Madiha Aijaz and Reetu Sattar – Reviewed

Reetu Sattar Harano Sur (Lost Tune) 2017-2018

A new presentation of Biennial works at a pair of venues in Lancashire triggers fond memories while foregrounding urgent cultural issues, finds Siobhán Forshaw…

When we were kids, our mum used the local library as a kind of crèche for my sister and me. She would drop us there after school, before rushing back to finish her shift stitching uniforms at the factory, or sometimes for an hour on Saturday mornings to get her hair done in town. The children’s section of Burnley Library was a magical place. It had great big mobiles hanging from the ceiling – fantastic creatures flying overhead – and squashy beanbags leaking little polystyrene bits over the carpet. It was a haven, where I knew the names of the librarians and where I felt safe and in charge – it was my special place.

Burnley Library is still open, but across Lancashire, dozens of others have been forced to close in the wake of punitive austerity cuts; 2016 alone saw the closure of twenty-six libraries. The survival of such cultural sanctuaries is at the heart of three video works by Madiha Aijaz, currently installed in Nelson Library as part of the Liverpool Biennial’s strategic touring programme. Aijaz, who died earlier this year at just thirty-eight, presented three meditative and gentle works devoted to libraries in Karachi. They allow us to eavesdrop on conversations about language erasure and reluctant amalgamation whilst the camera flows across the untidy paraphernalia that keeps the libraries going. We watch kettles boiling and papers blown away by cooling fans, whilst we listen to cheerful bickering over the correct interpretation of a particular poetry verse; a funny story told about the habit of Pakistani families to speak to the family dog in English; a lament over the gradual replacement of Urdu with English during television commercials.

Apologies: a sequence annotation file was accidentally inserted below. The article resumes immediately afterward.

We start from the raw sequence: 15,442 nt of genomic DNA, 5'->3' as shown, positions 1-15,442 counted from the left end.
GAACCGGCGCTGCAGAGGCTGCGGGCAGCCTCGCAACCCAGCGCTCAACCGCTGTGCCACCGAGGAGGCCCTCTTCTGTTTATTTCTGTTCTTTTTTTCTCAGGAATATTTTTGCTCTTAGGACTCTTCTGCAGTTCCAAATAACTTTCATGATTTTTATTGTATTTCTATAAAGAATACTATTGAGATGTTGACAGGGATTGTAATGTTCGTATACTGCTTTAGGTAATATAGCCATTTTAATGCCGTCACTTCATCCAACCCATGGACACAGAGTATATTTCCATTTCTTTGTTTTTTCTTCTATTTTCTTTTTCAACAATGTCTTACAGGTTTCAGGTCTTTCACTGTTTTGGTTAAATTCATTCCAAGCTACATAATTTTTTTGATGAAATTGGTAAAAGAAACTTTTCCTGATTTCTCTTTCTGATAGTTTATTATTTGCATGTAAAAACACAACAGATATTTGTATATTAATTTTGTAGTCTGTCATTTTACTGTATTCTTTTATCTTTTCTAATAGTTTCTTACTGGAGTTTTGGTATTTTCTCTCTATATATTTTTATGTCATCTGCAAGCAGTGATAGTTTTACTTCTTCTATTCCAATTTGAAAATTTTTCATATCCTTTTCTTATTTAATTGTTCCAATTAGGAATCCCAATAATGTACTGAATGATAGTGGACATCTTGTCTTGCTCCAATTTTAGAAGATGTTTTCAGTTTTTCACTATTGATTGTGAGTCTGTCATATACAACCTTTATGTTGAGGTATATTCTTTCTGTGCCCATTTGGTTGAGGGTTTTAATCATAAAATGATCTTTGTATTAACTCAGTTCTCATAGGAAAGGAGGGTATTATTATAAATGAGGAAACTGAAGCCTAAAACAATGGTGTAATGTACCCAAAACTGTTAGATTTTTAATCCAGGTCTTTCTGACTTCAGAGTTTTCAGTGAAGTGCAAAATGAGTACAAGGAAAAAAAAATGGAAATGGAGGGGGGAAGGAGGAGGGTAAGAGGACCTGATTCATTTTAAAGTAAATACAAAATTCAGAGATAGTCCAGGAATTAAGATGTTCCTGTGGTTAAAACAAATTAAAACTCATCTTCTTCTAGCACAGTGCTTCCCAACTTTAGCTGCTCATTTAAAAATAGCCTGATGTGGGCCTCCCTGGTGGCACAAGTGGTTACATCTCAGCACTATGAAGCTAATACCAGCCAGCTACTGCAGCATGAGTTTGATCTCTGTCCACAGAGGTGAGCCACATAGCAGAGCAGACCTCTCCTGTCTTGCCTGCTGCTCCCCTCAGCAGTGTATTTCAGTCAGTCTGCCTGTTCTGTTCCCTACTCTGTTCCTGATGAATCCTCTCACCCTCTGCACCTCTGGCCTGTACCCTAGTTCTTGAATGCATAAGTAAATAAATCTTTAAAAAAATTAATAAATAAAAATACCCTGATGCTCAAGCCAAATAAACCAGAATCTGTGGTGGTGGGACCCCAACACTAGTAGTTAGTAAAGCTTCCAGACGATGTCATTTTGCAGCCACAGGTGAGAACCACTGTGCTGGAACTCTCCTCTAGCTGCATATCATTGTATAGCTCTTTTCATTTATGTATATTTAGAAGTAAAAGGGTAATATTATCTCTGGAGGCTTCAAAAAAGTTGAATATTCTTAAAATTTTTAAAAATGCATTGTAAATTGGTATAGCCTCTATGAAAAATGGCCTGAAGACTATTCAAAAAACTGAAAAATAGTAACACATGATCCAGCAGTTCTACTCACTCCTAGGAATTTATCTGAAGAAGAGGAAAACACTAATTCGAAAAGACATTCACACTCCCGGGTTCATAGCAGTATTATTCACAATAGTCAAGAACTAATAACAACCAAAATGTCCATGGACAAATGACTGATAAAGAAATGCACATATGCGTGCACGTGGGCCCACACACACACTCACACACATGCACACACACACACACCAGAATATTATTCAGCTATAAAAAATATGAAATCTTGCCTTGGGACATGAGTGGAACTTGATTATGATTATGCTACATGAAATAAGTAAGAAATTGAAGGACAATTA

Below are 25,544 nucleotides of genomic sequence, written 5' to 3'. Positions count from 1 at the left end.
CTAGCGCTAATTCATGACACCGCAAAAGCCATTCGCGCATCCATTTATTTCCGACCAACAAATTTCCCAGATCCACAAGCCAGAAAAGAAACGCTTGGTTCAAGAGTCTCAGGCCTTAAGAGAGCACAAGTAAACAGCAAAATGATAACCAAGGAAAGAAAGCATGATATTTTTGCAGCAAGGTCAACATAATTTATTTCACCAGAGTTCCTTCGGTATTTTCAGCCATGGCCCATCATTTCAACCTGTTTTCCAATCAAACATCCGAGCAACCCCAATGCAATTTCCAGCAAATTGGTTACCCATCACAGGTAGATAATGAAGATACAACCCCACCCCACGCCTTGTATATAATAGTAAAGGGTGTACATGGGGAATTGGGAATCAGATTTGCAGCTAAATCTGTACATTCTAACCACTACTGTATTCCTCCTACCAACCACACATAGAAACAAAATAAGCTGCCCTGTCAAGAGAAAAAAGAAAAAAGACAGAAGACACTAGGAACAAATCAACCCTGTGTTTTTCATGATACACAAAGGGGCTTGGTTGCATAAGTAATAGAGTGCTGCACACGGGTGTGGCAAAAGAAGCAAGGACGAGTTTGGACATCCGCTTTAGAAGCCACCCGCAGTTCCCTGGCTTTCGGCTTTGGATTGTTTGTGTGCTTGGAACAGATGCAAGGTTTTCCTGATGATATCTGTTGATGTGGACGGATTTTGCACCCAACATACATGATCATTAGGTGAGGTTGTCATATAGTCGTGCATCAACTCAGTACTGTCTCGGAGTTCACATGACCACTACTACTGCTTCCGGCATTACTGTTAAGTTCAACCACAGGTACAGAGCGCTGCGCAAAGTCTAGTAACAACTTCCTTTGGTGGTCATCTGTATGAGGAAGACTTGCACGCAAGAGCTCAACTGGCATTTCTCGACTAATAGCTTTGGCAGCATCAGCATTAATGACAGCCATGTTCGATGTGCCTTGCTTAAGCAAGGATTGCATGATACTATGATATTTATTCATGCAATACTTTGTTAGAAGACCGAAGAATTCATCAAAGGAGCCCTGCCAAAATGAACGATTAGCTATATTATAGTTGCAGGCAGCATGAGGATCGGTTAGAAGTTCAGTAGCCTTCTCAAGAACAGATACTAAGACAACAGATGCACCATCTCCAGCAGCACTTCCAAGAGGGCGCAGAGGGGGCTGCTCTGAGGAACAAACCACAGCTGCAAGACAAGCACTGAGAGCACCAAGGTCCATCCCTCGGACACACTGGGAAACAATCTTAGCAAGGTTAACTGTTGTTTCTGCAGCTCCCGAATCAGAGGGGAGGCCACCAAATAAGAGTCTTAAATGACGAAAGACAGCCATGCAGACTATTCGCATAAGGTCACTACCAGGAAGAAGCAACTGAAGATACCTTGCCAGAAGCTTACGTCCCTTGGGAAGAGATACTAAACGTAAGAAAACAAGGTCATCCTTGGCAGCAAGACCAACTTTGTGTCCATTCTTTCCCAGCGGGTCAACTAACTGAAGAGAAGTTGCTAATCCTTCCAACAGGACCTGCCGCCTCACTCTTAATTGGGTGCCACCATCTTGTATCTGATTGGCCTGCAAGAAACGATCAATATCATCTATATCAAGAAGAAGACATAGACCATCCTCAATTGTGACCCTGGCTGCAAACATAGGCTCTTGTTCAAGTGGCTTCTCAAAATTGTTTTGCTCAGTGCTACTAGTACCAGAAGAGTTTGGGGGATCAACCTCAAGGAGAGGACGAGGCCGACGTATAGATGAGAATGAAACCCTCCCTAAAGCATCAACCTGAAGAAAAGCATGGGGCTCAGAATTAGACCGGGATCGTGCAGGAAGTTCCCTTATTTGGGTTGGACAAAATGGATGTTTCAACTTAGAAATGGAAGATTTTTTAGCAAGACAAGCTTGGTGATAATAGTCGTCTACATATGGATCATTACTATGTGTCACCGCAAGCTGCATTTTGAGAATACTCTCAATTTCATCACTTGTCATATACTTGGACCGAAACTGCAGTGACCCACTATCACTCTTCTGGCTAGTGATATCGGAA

“They spoke about the meanings of cultural authenticity and aura”

Aijaz’s pieces are presented by In-Situ, an organisation that produces contemporary art in response to the people, places and heritage of Pendle. They worked with local community group Mums 2 Mums, who selected Aijaz’s work and who took part in engagement workshops around the commission. Chatting with some of the mums at the opening, they spoke about the meanings of cultural authenticity and aura, particularly about messages they choose to pass on to their children and grandchildren. One phrase that repeatedly came up in response to Aijaz’s work was ‘nah idaar kay nah udar kay’, which means ‘neither here nor there’ – a reflection on the painful reality that when visiting Pakistan, you will be known as a ‘Londoner’ (despite your Lancastrian accent), whilst in your home country, you will not be regarded as truly British. This resonated for me in the recent case of Shamima Begum, the east Londoner who was born, educated and radicalized in Britain, now permanently exiled by a British state that might not find it so easy to remove such rights from a white citizen.

Aijaz’s three videos, nestled between stacks of books in Polish and Urdu, displays about the old textile industry and local Northern dialect, speak to the vitality of libraries as places of connection. Looking around, Nelson Library is host to older gents reading the paper, teens revising for exams, parents reading with their children. When these places disappear, so too do the prospects for mixed communities to share space.